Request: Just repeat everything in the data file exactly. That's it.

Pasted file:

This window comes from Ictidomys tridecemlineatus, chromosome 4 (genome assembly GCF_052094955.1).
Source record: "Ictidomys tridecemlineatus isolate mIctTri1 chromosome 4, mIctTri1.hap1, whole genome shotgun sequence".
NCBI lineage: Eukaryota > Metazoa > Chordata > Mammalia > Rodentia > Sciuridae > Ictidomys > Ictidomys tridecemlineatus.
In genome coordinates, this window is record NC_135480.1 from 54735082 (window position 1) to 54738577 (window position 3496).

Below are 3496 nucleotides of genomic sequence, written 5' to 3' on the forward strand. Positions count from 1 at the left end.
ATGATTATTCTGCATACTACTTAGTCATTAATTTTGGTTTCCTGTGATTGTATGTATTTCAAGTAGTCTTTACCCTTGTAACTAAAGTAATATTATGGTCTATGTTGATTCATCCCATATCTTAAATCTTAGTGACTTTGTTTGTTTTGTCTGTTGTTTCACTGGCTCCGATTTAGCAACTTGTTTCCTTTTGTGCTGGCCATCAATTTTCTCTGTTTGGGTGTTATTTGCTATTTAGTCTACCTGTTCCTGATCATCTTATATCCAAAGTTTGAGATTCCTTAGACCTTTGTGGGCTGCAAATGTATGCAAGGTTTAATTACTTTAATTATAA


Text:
This window comes from Ictidomys tridecemlineatus, chromosome 4 (genome assembly GCF_052094955.1).
Source record: "Ictidomys tridecemlineatus isolate mIctTri1 chromosome 4, mIctTri1.hap1, whole genome shotgun sequence".
NCBI lineage: Eukaryota > Metazoa > Chordata > Mammalia > Rodentia > Sciuridae > Ictidomys > Ictidomys tridecemlineatus.
In genome coordinates, this window is record NC_135480.1 from 54735082 (window position 1) to 54738577 (window position 3496).

Below are 3496 nucleotides of genomic sequence, written 5' to 3' on the forward strand. Positions count from 1 at the left end.
ATGATTATTCTGCATACTACTTAGTCATTAATTTTGGTTTCCTGTGATTGTATGTATTTCAAGTAGTCTTTACCCTTGTAACTAAAGTAATATTATGGTCTATGTTGATTCATCCCATATCTTAAATCTTAGTGACTTTGTTTGTTTTGTCTGTTGTTTCACTGGCTCCGATTTAGCAACTTGTTTCCTTTTGTGCTGGCCATCAATTTTCTCTGTTTGGGTGTTATTTGCTATTTAGTCTACCTGTTCCTGATCATCTTATATCCAAAGTTTGAGATTCCTTAGACCTTTGTGGGCTGCAAATGTATGCAAGGTTTAATTACTTTAATTATAA